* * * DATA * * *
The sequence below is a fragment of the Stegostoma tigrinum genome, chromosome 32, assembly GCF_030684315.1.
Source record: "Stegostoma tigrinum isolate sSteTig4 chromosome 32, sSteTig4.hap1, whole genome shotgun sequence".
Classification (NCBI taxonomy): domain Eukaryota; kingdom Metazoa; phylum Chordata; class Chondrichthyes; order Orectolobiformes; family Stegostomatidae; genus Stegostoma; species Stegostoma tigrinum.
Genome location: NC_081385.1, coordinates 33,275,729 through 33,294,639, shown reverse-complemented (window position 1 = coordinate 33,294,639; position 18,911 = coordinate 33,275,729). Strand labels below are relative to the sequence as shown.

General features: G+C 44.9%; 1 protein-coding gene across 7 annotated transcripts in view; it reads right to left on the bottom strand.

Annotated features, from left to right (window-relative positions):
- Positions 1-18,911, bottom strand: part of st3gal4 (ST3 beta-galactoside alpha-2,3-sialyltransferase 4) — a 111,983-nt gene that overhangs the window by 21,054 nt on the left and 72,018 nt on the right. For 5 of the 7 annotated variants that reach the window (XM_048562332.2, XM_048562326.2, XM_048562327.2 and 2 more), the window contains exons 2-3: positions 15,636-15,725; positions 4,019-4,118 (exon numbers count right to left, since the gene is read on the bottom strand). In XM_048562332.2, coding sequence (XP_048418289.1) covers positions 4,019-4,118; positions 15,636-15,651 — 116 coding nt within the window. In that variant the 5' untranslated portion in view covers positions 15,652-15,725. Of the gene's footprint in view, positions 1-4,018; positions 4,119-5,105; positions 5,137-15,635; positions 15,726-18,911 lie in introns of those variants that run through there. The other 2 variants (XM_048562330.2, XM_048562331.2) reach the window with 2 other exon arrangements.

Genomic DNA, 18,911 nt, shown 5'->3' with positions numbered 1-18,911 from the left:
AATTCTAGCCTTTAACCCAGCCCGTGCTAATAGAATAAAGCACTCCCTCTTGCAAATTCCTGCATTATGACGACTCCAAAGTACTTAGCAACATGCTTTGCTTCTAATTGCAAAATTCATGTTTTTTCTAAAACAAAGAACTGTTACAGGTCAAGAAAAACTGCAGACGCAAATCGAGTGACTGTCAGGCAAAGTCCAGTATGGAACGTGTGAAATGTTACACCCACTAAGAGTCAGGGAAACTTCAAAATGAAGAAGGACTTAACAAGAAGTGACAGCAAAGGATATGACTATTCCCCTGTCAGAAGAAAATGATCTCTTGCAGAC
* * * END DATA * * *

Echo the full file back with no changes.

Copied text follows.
The sequence below is a fragment of the Stegostoma tigrinum genome, chromosome 32, assembly GCF_030684315.1.
Source record: "Stegostoma tigrinum isolate sSteTig4 chromosome 32, sSteTig4.hap1, whole genome shotgun sequence".
Classification (NCBI taxonomy): domain Eukaryota; kingdom Metazoa; phylum Chordata; class Chondrichthyes; order Orectolobiformes; family Stegostomatidae; genus Stegostoma; species Stegostoma tigrinum.
Genome location: NC_081385.1, coordinates 33,275,729 through 33,294,639, shown reverse-complemented (window position 1 = coordinate 33,294,639; position 18,911 = coordinate 33,275,729). Strand labels below are relative to the sequence as shown.

General features: G+C 44.9%; 1 protein-coding gene across 7 annotated transcripts in view; it reads right to left on the bottom strand.

Annotated features, from left to right (window-relative positions):
- Positions 1-18,911, bottom strand: part of st3gal4 (ST3 beta-galactoside alpha-2,3-sialyltransferase 4) — a 111,983-nt gene that overhangs the window by 21,054 nt on the left and 72,018 nt on the right. For 5 of the 7 annotated variants that reach the window (XM_048562332.2, XM_048562326.2, XM_048562327.2 and 2 more), the window contains exons 2-3: positions 15,636-15,725; positions 4,019-4,118 (exon numbers count right to left, since the gene is read on the bottom strand). In XM_048562332.2, coding sequence (XP_048418289.1) covers positions 4,019-4,118; positions 15,636-15,651 — 116 coding nt within the window. In that variant the 5' untranslated portion in view covers positions 15,652-15,725. Of the gene's footprint in view, positions 1-4,018; positions 4,119-5,105; positions 5,137-15,635; positions 15,726-18,911 lie in introns of those variants that run through there. The other 2 variants (XM_048562330.2, XM_048562331.2) reach the window with 2 other exon arrangements.

Genomic DNA, 18,911 nt, shown 5'->3' with positions numbered 1-18,911 from the left:
AATTCTAGCCTTTAACCCAGCCCGTGCTAATAGAATAAAGCACTCCCTCTTGCAAATTCCTGCATTATGACGACTCCAAAGTACTTAGCAACATGCTTTGCTTCTAATTGCAAAATTCATGTTTTTTCTAAAACAAAGAACTGTTACAGGTCAAGAAAAACTGCAGACGCAAATCGAGTGACTGTCAGGCAAAGTCCAGTATGGAACGTGTGAAATGTTACACCCACTAAGAGTCAGGGAAACTTCAAAATGAAGAAGGACTTAACAAGAAGTGACAGCAAAGGATATGACTATTCCCCTGTCAGAAGAAAATGATCTCTTGCAGAC